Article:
The defeat of evil: burning a Dusshera effigy of Ravana
In the late summer of 1970, as I was nearing the end of my Peace Corps service in India, the local Peace Corps office asked if I would be willing to stay on for another three months to help train a new group of volunteers that was scheduled to arrive shortly after my group would be leaving for home. It sounded like an interesting challenge, and I agreed to do it.
Unlike my group, which spent the first two months of training in California and then underwent a final month of training in India, the group of volunteers I would be working with were to be trained entirely “in country,” that is, in India.
There was only one small hitch in the plan. A major Hindu holiday, Dusshera, would take place some weeks after training was to begin. A major, nationwide celebration that commemorates the victory of good over evil (the victory of the Hindu god Ram over the demon king Ravana), it is as important a holiday in India as Christmas is in the U.S. and most Western countries. There was no way training could continue over the holiday, as virtually all the Indian members of the training staff would expect to go home for a few days and join their families in the celebrations, which normally include bonfires and fireworks.
The solution to the problem was simple. Give the Indian staff members time off and have the trainees and American staffers head to what Indians call a “hill station”* for a few days of rest and relaxation. And that’s just what we did.
We had a great time, but only two of the things we did on the break stand out in my memory. One was that, in the spirit of the holiday, we set off a lot of fireworks. The most spectacular one was a rocket that went astray, heading more sideways than up and getting caught under the eaves of the house where a lot of us were staying. There it remained stuck, spewing fire from its tail as it pointed upward with nowhere to go and then exploding in a shower of color and smoke that should have taken place a couple of hundred feet in the air. We were lucky the thing didn’t set the wooden building on fire.
The other thing I recall was an outing to a nearby waterfall. Not exactly Niagara, but at least 50 feet high and with enough volume to create quite a splash in the waist-deep pool at the bottom. We swam, picnicked and hung out on the pebble beach that surrounded the splash pool.
As I sat on the beach, something caught my eye. One of the trainees, a guy in his early 20s who had always struck me as a little extra-macho, was starting to scale the cliff – in bare feet or flip-flops, as I recall – leading up toward the lip of the waterfall. He was on a steep, narrow path, probably not much wider than his feet, heading diagonally up the cliff face. When I spotted him, he must have already been about 20 feet above the pool. It scared the bejeezus out of me. He could easily have slipped, fallen and badly hurt himself – or worse.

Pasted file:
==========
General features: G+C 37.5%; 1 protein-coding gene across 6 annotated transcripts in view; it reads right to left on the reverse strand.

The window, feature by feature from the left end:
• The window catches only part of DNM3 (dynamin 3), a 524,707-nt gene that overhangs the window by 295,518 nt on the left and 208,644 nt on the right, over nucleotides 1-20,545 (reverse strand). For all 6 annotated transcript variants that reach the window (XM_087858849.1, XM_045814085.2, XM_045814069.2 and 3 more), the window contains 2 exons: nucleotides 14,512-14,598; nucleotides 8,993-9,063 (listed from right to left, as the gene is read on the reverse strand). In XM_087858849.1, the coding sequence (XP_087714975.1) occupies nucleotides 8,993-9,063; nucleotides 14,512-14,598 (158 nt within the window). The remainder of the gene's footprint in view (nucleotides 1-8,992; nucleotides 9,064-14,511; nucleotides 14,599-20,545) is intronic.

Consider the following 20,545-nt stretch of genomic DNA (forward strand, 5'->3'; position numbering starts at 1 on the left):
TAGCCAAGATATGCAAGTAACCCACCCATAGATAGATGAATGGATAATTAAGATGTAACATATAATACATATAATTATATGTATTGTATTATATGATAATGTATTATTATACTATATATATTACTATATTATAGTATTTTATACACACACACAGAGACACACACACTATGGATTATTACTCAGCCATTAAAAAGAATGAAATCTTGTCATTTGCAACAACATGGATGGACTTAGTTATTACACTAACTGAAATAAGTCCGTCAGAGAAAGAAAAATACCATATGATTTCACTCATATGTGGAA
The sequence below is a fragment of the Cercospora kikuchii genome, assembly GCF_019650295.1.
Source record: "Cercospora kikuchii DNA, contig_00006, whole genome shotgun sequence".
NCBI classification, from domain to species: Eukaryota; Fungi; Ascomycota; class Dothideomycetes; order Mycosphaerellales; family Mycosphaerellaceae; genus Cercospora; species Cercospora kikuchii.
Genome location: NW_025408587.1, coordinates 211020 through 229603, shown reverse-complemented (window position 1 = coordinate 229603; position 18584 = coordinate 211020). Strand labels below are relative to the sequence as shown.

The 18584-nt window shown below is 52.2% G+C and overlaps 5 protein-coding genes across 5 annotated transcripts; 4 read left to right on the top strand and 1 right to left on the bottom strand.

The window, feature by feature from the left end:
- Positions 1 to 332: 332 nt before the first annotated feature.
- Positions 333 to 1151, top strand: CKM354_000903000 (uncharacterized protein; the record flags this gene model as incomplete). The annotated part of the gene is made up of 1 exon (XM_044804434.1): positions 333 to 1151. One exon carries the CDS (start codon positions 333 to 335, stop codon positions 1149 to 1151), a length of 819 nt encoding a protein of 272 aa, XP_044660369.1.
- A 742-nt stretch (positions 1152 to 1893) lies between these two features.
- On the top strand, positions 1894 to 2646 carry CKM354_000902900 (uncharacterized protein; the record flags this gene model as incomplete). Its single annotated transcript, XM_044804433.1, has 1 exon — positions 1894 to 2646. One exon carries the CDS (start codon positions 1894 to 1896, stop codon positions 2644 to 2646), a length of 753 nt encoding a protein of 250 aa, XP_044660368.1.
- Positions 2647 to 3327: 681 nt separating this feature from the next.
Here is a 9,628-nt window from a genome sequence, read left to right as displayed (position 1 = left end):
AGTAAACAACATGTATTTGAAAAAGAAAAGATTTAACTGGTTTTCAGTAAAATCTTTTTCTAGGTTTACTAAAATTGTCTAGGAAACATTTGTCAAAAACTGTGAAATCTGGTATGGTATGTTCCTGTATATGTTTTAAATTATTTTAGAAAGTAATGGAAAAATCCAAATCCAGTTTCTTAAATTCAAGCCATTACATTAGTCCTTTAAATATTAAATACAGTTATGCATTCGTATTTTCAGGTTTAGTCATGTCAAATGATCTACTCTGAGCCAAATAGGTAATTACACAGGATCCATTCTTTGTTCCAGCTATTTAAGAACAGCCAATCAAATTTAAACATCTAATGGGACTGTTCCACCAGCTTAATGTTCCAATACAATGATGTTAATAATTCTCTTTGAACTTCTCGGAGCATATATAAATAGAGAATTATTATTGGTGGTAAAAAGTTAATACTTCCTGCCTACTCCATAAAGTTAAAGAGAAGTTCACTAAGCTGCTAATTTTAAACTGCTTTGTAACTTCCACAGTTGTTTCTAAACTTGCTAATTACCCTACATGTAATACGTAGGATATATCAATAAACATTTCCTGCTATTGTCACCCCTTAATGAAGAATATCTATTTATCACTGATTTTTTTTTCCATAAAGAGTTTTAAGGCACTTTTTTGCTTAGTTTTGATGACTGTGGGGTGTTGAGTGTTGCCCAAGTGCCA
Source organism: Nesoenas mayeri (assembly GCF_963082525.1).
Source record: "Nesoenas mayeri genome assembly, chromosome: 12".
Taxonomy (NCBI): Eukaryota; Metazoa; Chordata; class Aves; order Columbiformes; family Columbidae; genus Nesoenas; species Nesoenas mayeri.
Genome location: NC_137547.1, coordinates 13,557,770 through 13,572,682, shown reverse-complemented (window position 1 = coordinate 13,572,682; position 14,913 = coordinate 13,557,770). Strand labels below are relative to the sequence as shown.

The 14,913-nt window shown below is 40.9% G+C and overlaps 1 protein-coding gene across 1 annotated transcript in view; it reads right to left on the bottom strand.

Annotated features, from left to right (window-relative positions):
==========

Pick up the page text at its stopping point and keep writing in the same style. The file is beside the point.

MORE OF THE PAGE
I yelled and told him to get right back down, which, fortunately, he did. Afterwards, as we talked and I explained my concerns, I said that I find some height situations frightening and expressed amazement at the courage he’d displayed in heading up a cliff on such a hazardous path. He shrugged it off and said he didn’t feel courageous at all … it didn’t look scary to him, and he’d felt sure he’d have no trouble.
Then he told me he thought I was the brave one. What the devil are you talking about, I asked. He said he thought it took tremendous courage to live alone – that is, as the only American – in an Indian village, spending days at a time working and communicating only in Hindi. The prospect of doing that, he said, was scary to him.
I told him that for one reason or another it had never really fazed me … that except for an odd moment or two** near the beginning of my stay in “my” village, I’d felt perfectly at ease and not in the least courageous.
All of which, we agreed, goes to show – as they always say – that courage is doing something that frightens you, despite the fear. It’s not doing something that others might fear but which is comfortable for you. In other words, like so much else, it’s all in your head.
* Hill stations are resort areas – bare-bones simple by the standards of today’s luxury resorts – in elevated, relatively cool locations where, in the days before India gained independence (1947), British colonial officials would go to vacation, escaping the heat common to most of lowland India for much of the year.
** I’ll save these moments for another blog post.